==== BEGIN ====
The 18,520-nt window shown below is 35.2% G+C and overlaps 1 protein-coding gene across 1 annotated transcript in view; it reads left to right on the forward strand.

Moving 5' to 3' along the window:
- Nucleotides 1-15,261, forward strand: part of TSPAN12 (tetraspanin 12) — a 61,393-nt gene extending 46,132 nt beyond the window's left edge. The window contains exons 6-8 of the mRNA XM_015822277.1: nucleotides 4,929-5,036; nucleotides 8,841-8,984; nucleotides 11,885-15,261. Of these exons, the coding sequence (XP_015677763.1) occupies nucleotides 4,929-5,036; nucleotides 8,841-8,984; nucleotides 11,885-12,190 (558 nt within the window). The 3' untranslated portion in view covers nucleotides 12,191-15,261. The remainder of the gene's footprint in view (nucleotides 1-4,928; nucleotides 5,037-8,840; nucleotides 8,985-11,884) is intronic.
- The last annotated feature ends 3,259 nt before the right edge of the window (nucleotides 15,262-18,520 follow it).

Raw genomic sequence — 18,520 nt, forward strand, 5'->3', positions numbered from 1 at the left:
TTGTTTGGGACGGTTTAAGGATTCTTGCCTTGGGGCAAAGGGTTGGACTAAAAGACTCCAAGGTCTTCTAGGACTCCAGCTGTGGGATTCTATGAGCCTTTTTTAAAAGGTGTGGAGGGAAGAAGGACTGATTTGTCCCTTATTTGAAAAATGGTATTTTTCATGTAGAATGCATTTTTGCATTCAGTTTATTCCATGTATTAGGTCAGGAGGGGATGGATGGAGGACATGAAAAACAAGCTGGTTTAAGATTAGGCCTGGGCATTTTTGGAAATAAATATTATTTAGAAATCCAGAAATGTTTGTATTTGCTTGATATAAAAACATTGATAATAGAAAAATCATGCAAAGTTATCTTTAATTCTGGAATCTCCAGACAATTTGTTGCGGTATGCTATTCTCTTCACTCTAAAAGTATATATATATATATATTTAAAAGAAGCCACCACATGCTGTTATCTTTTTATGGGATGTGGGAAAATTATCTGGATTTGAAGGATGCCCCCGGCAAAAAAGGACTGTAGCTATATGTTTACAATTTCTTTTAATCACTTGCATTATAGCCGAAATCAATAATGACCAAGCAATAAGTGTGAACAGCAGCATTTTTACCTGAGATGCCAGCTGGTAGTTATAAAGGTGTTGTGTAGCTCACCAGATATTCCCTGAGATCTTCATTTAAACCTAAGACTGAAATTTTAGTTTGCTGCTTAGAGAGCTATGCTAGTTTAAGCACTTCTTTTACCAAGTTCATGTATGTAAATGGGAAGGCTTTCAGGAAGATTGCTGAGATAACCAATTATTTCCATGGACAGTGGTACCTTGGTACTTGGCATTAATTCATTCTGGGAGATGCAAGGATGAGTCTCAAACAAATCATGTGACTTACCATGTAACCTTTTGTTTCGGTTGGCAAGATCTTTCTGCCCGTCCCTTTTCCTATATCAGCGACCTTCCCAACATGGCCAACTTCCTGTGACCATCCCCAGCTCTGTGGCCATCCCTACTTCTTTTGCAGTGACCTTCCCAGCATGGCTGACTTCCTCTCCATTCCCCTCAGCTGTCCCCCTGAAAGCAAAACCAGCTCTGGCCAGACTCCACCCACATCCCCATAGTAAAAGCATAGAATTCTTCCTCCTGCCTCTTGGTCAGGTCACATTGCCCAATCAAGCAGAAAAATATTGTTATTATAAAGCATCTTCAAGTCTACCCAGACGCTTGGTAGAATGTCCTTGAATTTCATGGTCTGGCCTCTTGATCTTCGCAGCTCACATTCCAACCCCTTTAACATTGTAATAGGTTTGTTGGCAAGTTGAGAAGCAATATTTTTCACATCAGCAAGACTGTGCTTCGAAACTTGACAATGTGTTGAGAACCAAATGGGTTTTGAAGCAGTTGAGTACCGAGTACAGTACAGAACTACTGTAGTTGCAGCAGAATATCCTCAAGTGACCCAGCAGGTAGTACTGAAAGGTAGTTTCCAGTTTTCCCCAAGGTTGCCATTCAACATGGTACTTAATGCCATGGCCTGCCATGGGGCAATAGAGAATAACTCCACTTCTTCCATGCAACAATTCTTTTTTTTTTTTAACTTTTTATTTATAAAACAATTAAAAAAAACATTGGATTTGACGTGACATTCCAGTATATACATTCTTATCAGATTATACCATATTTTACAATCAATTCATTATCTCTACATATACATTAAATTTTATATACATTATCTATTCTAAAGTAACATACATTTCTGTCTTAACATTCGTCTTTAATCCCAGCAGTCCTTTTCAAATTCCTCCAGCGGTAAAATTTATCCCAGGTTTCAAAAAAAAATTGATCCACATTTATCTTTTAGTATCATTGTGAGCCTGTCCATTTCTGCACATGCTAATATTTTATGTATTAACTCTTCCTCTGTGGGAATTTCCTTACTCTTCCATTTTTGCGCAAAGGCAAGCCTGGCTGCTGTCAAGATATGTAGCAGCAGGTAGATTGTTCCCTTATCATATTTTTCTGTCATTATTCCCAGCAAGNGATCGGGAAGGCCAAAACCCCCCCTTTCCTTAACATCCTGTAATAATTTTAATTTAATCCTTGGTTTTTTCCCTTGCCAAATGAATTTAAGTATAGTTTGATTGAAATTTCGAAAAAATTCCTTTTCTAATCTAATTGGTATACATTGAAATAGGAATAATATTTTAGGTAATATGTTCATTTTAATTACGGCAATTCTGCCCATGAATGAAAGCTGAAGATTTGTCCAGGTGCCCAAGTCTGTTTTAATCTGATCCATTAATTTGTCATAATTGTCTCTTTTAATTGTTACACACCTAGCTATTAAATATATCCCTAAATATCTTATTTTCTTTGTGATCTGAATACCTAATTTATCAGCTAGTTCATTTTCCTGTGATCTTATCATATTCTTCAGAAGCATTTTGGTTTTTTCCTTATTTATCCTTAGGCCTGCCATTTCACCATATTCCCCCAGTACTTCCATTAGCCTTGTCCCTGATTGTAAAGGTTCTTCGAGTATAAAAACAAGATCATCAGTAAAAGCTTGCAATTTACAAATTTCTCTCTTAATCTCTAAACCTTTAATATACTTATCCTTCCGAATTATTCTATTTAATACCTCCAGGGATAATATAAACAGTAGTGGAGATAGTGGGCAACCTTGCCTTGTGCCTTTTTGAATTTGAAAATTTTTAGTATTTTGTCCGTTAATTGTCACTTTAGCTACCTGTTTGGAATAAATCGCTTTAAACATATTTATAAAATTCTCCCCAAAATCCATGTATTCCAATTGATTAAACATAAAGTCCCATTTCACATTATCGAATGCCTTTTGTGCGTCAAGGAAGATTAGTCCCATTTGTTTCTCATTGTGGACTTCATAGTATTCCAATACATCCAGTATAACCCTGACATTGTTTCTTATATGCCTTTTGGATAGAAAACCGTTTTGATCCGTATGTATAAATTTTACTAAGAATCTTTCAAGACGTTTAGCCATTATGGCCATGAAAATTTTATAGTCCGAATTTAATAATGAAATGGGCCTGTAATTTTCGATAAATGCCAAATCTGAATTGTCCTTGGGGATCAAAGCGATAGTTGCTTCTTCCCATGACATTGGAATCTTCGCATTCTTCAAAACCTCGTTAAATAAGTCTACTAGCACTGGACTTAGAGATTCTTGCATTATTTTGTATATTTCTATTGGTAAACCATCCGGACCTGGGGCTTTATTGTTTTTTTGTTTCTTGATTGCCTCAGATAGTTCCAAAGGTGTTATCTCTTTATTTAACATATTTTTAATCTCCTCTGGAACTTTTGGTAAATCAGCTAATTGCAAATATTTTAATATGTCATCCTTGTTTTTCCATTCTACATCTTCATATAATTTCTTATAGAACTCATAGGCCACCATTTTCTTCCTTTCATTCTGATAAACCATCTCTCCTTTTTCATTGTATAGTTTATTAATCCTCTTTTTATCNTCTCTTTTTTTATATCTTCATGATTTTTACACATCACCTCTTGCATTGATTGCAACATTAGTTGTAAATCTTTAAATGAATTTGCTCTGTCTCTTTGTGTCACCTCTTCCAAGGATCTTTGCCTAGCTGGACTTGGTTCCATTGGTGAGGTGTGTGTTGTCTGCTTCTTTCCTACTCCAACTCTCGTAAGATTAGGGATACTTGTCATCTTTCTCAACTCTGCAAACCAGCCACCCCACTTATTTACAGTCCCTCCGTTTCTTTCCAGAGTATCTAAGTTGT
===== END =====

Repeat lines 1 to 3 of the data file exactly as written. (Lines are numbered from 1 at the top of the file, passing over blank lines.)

The 18,520-nt window shown below is 35.2% G+C and overlaps 1 protein-coding gene across 1 annotated transcript in view; it reads left to right on the forward strand.

Moving 5' to 3' along the window:
- Nucleotides 1-15,261, forward strand: part of TSPAN12 (tetraspanin 12) — a 61,393-nt gene extending 46,132 nt beyond the window's left edge. The window contains exons 6-8 of the mRNA XM_015822277.1: nucleotides 4,929-5,036; nucleotides 8,841-8,984; nucleotides 11,885-15,261. Of these exons, the coding sequence (XP_015677763.1) occupies nucleotides 4,929-5,036; nucleotides 8,841-8,984; nucleotides 11,885-12,190 (558 nt within the window). The 3' untranslated portion in view covers nucleotides 12,191-15,261. The remainder of the gene's footprint in view (nucleotides 1-4,928; nucleotides 5,037-8,840; nucleotides 8,985-11,884) is intronic.